Senate race age breakdown if that helps:

18-34: Toomey +12.5
35-54: Toomey +13.9
55-74: McGinty +7.0
75+: McGinty +2.7

So, Toomey is far out performing Trump with everyone but 55-74 year-olds, and the younger voters are among the most Republican.

That is very weird.

The same phenomenon is actually more extreme in Michigan and exists but not as much in Ohio.
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Horus
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« Reply #44 on: August 29, 2016, 07:10:19 pm »

Going along with what I have been noticing concerning the age gap (or lack there of):

18-34: Clinton +2.5
35-54: Trump +3.2
55-74: Clinton +5.5
75+: Clinton +23.4

Any guesses as to what is going on here?  And, I've seen the same general pattern several times of Trump competitive with young voters, ahead with middle-aged voters, and getting trounced with older voters.

Senate race age breakdown if that helps:

18-34: Toomey +12.5
35-54: Toomey +13.9
55-74: McGinty +7.0
75+: McGinty +2.7

So, Toomey is far out performing Trump with everyone but 55-74 year-olds, and the younger voters are among the most Republican.

That is very weird.

The same phenomenon is actually more extreme in Michigan and exists but not as much in Ohio.

Both Ohio and Michigan, and to a lesser extent Pennsylvania, are suffering from brain drains.
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Fmr President & Senator Polnut
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« Reply #45 on: August 29, 2016, 07:38:17 pm »

Honestly.... I think just bad samples. You can explain a lot with this or that, but to that degree?
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Badger
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« Reply #46 on: August 29, 2016, 11:29:35 pm »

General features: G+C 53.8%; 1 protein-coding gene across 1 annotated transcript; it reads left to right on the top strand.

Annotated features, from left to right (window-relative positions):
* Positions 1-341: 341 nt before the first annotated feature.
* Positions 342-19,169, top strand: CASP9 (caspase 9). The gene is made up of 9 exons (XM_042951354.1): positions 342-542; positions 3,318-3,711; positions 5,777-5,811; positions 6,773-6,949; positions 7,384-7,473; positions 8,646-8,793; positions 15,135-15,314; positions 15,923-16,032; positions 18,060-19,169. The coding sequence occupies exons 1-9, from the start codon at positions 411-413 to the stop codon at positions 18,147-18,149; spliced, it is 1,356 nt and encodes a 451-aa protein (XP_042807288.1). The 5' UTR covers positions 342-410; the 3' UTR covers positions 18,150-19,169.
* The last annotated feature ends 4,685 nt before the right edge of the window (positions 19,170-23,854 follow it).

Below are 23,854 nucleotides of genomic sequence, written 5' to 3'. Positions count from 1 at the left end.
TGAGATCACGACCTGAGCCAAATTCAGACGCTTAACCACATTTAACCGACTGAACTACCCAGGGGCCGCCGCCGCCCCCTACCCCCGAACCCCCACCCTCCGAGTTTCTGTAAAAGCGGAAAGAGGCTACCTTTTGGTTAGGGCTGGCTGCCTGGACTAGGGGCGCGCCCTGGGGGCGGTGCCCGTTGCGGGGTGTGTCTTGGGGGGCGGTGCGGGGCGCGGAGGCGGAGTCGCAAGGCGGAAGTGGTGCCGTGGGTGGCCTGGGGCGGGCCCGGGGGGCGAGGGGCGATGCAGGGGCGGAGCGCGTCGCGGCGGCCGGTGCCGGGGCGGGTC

Going along with what I have been noticing concerning the age gap (or lack there of):

18-34: Clinton +2.5
35-54: Trump +3.2
55-74: Clinton +5.5
75+: Clinton +23.4

Any guesses as to what is going on here?  And, I've seen the same general pattern several times of Trump competitive with young voters, ahead with middle-aged voters, and getting trounced with older voters.

Senate race age breakdown if that helps:

18-34: Toomey +12.5
35-54: Toomey +13.9
55-74: McGinty +7.0
75+: McGinty +2.7

So, Toomey is far out performing Trump with everyone but 55-74 year-olds, and the younger voters are among the most Republican.

That is very weird.

The word you're looking for is "inaccurate".
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Erich Maria Remarque
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« Reply #47 on: August 30, 2016, 12:21:35 am »

Honestly.... I think just bad samples. You can explain a lot with this or that, but to that degree?
Not just samples.  Literally everything samples,  landlines only,  reweighting seem... at least very very strange.
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pbrower2a
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« Reply #48 on: August 31, 2016, 10:17:09 am »

...Clinton up 3 in Pennsylvania but down 1.5% in North Carolina? Junk, unless America is becoming less polarized.